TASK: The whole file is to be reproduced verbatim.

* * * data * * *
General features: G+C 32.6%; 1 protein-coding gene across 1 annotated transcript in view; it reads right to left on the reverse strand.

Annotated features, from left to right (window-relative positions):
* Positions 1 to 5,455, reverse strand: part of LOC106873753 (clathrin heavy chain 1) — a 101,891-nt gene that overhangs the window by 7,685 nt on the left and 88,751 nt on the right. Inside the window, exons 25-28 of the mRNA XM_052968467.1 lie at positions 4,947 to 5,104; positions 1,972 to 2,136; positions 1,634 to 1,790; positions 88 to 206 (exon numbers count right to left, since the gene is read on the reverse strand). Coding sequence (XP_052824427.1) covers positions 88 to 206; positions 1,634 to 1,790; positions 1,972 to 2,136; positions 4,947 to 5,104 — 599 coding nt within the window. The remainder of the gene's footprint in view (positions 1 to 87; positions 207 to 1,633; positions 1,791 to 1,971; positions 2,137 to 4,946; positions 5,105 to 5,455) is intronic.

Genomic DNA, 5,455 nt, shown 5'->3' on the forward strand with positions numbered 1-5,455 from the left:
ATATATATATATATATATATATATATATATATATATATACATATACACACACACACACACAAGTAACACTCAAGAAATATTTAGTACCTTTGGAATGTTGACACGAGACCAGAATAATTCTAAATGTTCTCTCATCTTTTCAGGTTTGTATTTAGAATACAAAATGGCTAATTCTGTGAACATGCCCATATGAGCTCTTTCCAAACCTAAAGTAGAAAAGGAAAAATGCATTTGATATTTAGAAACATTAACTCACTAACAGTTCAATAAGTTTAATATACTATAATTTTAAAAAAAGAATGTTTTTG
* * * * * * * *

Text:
General features: G+C 32.6%; 1 protein-coding gene across 1 annotated transcript in view; it reads right to left on the reverse strand.

Annotated features, from left to right (window-relative positions):
* Positions 1 to 5,455, reverse strand: part of LOC106873753 (clathrin heavy chain 1) — a 101,891-nt gene that overhangs the window by 7,685 nt on the left and 88,751 nt on the right. Inside the window, exons 25-28 of the mRNA XM_052968467.1 lie at positions 4,947 to 5,104; positions 1,972 to 2,136; positions 1,634 to 1,790; positions 88 to 206 (exon numbers count right to left, since the gene is read on the reverse strand). Coding sequence (XP_052824427.1) covers positions 88 to 206; positions 1,634 to 1,790; positions 1,972 to 2,136; positions 4,947 to 5,104 — 599 coding nt within the window. The remainder of the gene's footprint in view (positions 1 to 87; positions 207 to 1,633; positions 1,791 to 1,971; positions 2,137 to 4,946; positions 5,105 to 5,455) is intronic.

Genomic DNA, 5,455 nt, shown 5'->3' on the forward strand with positions numbered 1-5,455 from the left:
ATATATATATATATATATATATATATATATATATATATACATATACACACACACACACACAAGTAACACTCAAGAAATATTTAGTACCTTTGGAATGTTGACACGAGACCAGAATAATTCTAAATGTTCTCTCATCTTTTCAGGTTTGTATTTAGAATACAAAATGGCTAATTCTGTGAACATGCCCATATGAGCTCTTTCCAAACCTAAAGTAGAAAAGGAAAAATGCATTTGATATTTAGAAACATTAACTCACTAACAGTTCAATAAGTTTAATATACTATAATTTTAAAAAAAGAATGTTTTTG